PET Brain and Whole Body Distribution Studies for Nociceptin/Orphanin FQ Peptide (NOP) Receptor Using [11C]NOP-1A
- A small brain protein called nociceptin/orphanin FQ peptide (NOP) receptor may be involved in several brain diseases such as anxiety, depression, drug abuse, and seizures. Researchers are interested in testing a new radioactive chemical that will help locate NOP receptors in the brain during imaging studies such as positron emission tomography (PET) scans. Because this chemical has not yet been approved by the Food and Drug Administration, it is considered to be an experimental drug.
- To investigate the effectiveness of the experimental chemical [11C]NOP-1A in imaging studies of the nociceptin/orphanin FQ peptide (NOP) receptor.
- Healthy volunteers between 18 and 50 years of age who are able to have imaging studies.
- This study will involve three or four outpatient visits to the National Institutes of Health Clinical Center. All participants will be screened with a full physical examination, medical history, blood and urine tests, and electrocardiogram.
- Participants will be involved in one or more parts of this three-part study as directed by study researchers. Part 1 consists of brain imaging to study how the brain responds to the chemical. Part 2 is a whole body imaging study to evaluate how the chemical is distributed throughout the body after being administered. Part 3 is a set of testing and retesting scans to determine how precise the drug is in locating the NOP receptors in the brain.
- Part 1: Participants will have a brain magnetic resonance imaging (MRI) scan. Then the study drug will be administered and participants will have a brain PET scan. Blood samples will be taken during the PET scan, and urine samples will be taken after the scan. These tests will take up to 3 hours to perform.
- Part 2: Participants will have a whole body PET scan that will last a maximum of 3 hours.
- Part 3: Participants will receive the study drug and have two additional PET scans. Blood samples will also be taken during this part.
|Study Design:||Endpoint Classification: Pharmacokinetics Study
Intervention Model: Single Group Assignment
Masking: Open Label
Primary Purpose: Diagnostic
|Official Title:||PET Brain and Whole Body Distribution Studies for Nociceptin/Orphanin FQ Peptide (NOP) Receptor Using [(11)C]NOP-1A|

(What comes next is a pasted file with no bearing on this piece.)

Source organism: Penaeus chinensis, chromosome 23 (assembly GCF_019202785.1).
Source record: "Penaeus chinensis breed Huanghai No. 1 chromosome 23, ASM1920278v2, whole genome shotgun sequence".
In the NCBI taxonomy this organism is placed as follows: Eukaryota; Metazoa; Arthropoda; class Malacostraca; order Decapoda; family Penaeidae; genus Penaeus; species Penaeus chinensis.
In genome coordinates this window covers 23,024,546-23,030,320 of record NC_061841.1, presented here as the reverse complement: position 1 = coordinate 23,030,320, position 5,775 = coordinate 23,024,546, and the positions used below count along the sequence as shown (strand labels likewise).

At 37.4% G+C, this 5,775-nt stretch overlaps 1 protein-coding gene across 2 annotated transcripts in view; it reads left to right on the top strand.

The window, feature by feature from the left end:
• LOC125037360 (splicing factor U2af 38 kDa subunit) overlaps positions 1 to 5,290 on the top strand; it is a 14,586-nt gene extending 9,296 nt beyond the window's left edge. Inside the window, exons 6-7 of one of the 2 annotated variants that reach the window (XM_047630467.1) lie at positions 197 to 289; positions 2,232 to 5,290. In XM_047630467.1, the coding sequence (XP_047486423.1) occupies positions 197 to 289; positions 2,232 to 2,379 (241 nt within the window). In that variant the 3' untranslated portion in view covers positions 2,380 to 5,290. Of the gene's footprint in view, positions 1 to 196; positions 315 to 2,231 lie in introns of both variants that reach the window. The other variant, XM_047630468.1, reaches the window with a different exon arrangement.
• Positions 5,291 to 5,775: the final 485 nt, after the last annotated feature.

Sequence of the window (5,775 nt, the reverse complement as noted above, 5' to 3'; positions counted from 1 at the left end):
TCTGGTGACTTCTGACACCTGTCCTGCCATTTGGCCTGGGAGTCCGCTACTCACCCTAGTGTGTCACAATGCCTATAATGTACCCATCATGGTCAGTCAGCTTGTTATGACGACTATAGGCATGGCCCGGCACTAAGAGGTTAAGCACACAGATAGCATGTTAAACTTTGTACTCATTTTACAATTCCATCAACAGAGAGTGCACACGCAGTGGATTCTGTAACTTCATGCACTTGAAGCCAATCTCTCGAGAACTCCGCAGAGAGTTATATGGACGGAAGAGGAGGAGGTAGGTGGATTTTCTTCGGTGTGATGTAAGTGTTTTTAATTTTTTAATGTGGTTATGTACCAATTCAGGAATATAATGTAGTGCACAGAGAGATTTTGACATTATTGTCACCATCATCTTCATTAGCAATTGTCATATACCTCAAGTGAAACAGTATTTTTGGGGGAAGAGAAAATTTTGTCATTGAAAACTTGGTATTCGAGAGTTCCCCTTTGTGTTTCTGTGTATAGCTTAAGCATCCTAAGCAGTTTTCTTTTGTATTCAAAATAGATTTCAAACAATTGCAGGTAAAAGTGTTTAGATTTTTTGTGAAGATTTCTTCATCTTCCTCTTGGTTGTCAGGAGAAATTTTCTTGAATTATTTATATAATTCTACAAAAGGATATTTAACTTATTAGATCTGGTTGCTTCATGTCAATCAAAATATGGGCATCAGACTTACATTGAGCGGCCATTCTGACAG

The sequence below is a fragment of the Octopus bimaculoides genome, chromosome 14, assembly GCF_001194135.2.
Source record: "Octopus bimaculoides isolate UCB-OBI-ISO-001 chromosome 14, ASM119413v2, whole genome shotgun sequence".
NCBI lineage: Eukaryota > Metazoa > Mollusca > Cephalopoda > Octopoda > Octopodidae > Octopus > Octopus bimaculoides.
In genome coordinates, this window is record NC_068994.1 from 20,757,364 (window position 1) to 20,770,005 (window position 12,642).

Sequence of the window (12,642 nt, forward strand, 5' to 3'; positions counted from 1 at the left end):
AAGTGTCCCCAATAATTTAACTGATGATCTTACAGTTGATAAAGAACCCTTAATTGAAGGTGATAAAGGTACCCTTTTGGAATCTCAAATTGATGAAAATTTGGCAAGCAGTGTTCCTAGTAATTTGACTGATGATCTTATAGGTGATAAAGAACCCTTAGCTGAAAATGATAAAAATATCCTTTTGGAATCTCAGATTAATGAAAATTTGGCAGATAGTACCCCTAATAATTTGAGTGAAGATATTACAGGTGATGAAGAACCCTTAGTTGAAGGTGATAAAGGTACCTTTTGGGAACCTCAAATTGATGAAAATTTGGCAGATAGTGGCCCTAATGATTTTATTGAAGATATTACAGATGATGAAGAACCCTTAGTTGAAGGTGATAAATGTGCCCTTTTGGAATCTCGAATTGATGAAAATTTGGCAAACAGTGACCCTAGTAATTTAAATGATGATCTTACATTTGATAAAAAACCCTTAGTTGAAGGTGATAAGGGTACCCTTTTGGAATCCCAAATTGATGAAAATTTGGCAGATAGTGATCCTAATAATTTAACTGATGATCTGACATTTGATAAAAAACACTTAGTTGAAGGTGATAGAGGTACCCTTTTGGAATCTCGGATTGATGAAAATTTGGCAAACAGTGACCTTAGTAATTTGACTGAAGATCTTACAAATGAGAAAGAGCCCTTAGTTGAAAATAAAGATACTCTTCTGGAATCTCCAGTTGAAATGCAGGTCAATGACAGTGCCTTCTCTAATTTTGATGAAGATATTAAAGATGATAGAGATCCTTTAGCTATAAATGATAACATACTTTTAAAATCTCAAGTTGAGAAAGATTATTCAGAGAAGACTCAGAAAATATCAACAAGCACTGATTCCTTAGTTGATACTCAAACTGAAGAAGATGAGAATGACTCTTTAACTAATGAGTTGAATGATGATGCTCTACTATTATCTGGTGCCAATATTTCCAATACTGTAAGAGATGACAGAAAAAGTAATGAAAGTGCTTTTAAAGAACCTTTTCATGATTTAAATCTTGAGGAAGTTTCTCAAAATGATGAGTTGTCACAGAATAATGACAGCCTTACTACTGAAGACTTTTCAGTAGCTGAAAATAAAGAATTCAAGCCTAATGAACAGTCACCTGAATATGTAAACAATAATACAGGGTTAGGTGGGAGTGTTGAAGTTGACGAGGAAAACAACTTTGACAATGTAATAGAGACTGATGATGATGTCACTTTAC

- For the PET scans, we will measure the regional densities of NOP receptors as distribution volume (VT). Distribution volume is the ratio at equilibrium of brain uptake to the concentration of parent radioligand in plasma. [ Time Frame: 2 years ] [ Designated as safety issue: No ]
|Study Start Date:||September 2010|
|Study Completion Date:||February 2014|
Nociceptin/orphanin FQ peptide (NOP) receptor is a new class of opioid receptor cloned in 1994 before identifying the endogenous ligand. Within a year, endogenous ligand was identified and soon many ligands were developed and evaluated in vitro and in vivo for NOP receptor distribution and activity. NOP receptor is widely distributed in brain, spinal cord and in peripheral organs such as heart, lungs, kidney, intestine and liver. Being a G-protein coupled receptor, its activation leads to changes in intracellular signal transduction mediated by adenylyl cyclase, Ca(2+) and K(+) ion channels, mitogen-activated kinase and phospholipase C. Based on preclinical studies, NOP receptor is implicated in regulation of pain, anxiety and depression, drug abuse, feeding, learning/memory, and motor activity.
Since the time of cloning the receptor and identification of endogenous ligand, numerous compounds have been designed targeting this receptor. However, there are no PET radioligands currently available to study NOP distribution and activity in humans. We wish to test a newly developed PET radioligand, [(11)C]NOP-1A to study the role of NOP receptors in humans.
The purpose of this protocol is (1) to perform brain imaging using [(11)C]NOP-1A in healthy volunteers to characterize the brain uptake and distribution (2) to perform whole body PET studies in healthy volunteers in order to estimate radiation absorbed doses for [(11)C]NOP-1A, (3) to perform brain test-retest studies in healthy volunteers in order to further examine the precision of the measurement of receptor binding and to determine optimal parameters for future experiments using [(11)C]NOP-1A, and, (4) to compare [(11)C]NOP-1A concentrations in artery and vein of healthy volunteers to assess the feasibility of replacing the arterial line with a less invasive venous line for brain scans.
Successful development of a PET radioligand to image NOP receptor will have a strong impact on further understanding and clinical management of neuropsychiatric disorders that are mediated by opioid receptor system. Future experiments will include studies on any relevant neuropsychiatric disorder.
|United States, Maryland|
|National Institutes of Health Clinical Center, 9000 Rockville Pike|
|Bethesda, Maryland, United States, 20892|
|Principal Investigator:||Masahiro Fujita, M.D.||National Institute of Mental Health (NIMH)|